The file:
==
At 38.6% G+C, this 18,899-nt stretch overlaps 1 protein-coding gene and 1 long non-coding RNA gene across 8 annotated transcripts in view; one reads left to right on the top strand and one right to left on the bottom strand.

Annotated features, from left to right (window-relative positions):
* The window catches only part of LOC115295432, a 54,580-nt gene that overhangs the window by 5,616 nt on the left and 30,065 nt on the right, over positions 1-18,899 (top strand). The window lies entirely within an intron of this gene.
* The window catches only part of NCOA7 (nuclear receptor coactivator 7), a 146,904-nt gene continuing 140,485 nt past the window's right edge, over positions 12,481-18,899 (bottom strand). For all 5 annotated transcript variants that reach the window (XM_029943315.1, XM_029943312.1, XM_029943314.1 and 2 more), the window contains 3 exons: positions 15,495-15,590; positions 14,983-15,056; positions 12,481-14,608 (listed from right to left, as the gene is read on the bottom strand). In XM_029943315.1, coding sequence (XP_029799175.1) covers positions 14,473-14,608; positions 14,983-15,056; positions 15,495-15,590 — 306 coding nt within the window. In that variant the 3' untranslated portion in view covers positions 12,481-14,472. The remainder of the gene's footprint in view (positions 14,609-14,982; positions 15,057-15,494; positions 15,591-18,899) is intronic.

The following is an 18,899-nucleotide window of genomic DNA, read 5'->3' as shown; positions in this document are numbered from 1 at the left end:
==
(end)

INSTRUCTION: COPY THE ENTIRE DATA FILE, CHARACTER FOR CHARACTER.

At 38.6% G+C, this 18,899-nt stretch overlaps 1 protein-coding gene and 1 long non-coding RNA gene across 8 annotated transcripts in view; one reads left to right on the top strand and one right to left on the bottom strand.

Annotated features, from left to right (window-relative positions):
* The window catches only part of LOC115295432, a 54,580-nt gene that overhangs the window by 5,616 nt on the left and 30,065 nt on the right, over positions 1-18,899 (top strand). The window lies entirely within an intron of this gene.
* The window catches only part of NCOA7 (nuclear receptor coactivator 7), a 146,904-nt gene continuing 140,485 nt past the window's right edge, over positions 12,481-18,899 (bottom strand). For all 5 annotated transcript variants that reach the window (XM_029943315.1, XM_029943312.1, XM_029943314.1 and 2 more), the window contains 3 exons: positions 15,495-15,590; positions 14,983-15,056; positions 12,481-14,608 (listed from right to left, as the gene is read on the bottom strand). In XM_029943315.1, coding sequence (XP_029799175.1) covers positions 14,473-14,608; positions 14,983-15,056; positions 15,495-15,590 — 306 coding nt within the window. In that variant the 3' untranslated portion in view covers positions 12,481-14,472. The remainder of the gene's footprint in view (positions 14,609-14,982; positions 15,057-15,494; positions 15,591-18,899) is intronic.

The following is an 18,899-nucleotide window of genomic DNA, read 5'->3' as shown; positions in this document are numbered from 1 at the left end: